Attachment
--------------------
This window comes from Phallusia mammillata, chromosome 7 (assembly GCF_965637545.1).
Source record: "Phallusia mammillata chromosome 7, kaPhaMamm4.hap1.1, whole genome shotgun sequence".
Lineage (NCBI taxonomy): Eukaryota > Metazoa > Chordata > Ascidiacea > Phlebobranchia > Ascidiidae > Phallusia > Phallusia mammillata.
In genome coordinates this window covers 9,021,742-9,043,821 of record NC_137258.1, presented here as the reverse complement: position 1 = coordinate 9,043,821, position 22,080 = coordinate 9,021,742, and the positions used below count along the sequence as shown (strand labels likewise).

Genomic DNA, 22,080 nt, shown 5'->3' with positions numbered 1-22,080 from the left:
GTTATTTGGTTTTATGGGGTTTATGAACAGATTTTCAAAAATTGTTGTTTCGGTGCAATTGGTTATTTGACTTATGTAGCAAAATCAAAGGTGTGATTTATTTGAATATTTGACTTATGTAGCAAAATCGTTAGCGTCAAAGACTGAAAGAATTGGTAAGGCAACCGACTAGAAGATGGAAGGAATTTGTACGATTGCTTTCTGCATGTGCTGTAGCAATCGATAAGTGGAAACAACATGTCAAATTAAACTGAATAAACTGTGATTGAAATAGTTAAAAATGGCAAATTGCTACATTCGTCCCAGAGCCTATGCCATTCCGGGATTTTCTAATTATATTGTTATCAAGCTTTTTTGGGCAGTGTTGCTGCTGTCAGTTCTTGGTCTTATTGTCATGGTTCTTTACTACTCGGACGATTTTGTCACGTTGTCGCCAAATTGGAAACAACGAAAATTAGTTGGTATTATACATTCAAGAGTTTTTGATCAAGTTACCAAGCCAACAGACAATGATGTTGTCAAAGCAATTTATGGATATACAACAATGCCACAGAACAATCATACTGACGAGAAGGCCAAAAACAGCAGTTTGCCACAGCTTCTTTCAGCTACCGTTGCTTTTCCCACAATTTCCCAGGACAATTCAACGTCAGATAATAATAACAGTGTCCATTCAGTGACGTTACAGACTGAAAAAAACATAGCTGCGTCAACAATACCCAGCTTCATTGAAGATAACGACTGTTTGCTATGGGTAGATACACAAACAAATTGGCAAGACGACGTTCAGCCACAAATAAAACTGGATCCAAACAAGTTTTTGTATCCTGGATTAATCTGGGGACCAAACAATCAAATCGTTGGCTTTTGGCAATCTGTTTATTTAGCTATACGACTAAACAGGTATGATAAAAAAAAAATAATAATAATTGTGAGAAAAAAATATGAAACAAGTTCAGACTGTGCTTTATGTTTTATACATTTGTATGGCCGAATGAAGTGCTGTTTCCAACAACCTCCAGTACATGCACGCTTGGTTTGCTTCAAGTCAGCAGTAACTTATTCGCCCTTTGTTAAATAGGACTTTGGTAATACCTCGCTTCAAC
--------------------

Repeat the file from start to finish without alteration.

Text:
This window comes from Phallusia mammillata, chromosome 7 (assembly GCF_965637545.1).
Source record: "Phallusia mammillata chromosome 7, kaPhaMamm4.hap1.1, whole genome shotgun sequence".
Lineage (NCBI taxonomy): Eukaryota > Metazoa > Chordata > Ascidiacea > Phlebobranchia > Ascidiidae > Phallusia > Phallusia mammillata.
In genome coordinates this window covers 9,021,742-9,043,821 of record NC_137258.1, presented here as the reverse complement: position 1 = coordinate 9,043,821, position 22,080 = coordinate 9,021,742, and the positions used below count along the sequence as shown (strand labels likewise).

Genomic DNA, 22,080 nt, shown 5'->3' with positions numbered 1-22,080 from the left:
GTTATTTGGTTTTATGGGGTTTATGAACAGATTTTCAAAAATTGTTGTTTCGGTGCAATTGGTTATTTGACTTATGTAGCAAAATCAAAGGTGTGATTTATTTGAATATTTGACTTATGTAGCAAAATCGTTAGCGTCAAAGACTGAAAGAATTGGTAAGGCAACCGACTAGAAGATGGAAGGAATTTGTACGATTGCTTTCTGCATGTGCTGTAGCAATCGATAAGTGGAAACAACATGTCAAATTAAACTGAATAAACTGTGATTGAAATAGTTAAAAATGGCAAATTGCTACATTCGTCCCAGAGCCTATGCCATTCCGGGATTTTCTAATTATATTGTTATCAAGCTTTTTTGGGCAGTGTTGCTGCTGTCAGTTCTTGGTCTTATTGTCATGGTTCTTTACTACTCGGACGATTTTGTCACGTTGTCGCCAAATTGGAAACAACGAAAATTAGTTGGTATTATACATTCAAGAGTTTTTGATCAAGTTACCAAGCCAACAGACAATGATGTTGTCAAAGCAATTTATGGATATACAACAATGCCACAGAACAATCATACTGACGAGAAGGCCAAAAACAGCAGTTTGCCACAGCTTCTTTCAGCTACCGTTGCTTTTCCCACAATTTCCCAGGACAATTCAACGTCAGATAATAATAACAGTGTCCATTCAGTGACGTTACAGACTGAAAAAAACATAGCTGCGTCAACAATACCCAGCTTCATTGAAGATAACGACTGTTTGCTATGGGTAGATACACAAACAAATTGGCAAGACGACGTTCAGCCACAAATAAAACTGGATCCAAACAAGTTTTTGTATCCTGGATTAATCTGGGGACCAAACAATCAAATCGTTGGCTTTTGGCAATCTGTTTATTTAGCTATACGACTAAACAGGTATGATAAAAAAAAAATAATAATAATTGTGAGAAAAAAATATGAAACAAGTTCAGACTGTGCTTTATGTTTTATACATTTGTATGGCCGAATGAAGTGCTGTTTCCAACAACCTCCAGTACATGCACGCTTGGTTTGCTTCAAGTCAGCAGTAACTTATTCGCCCTTTGTTAAATAGGACTTTGGTAATACCTCGCTTCAAC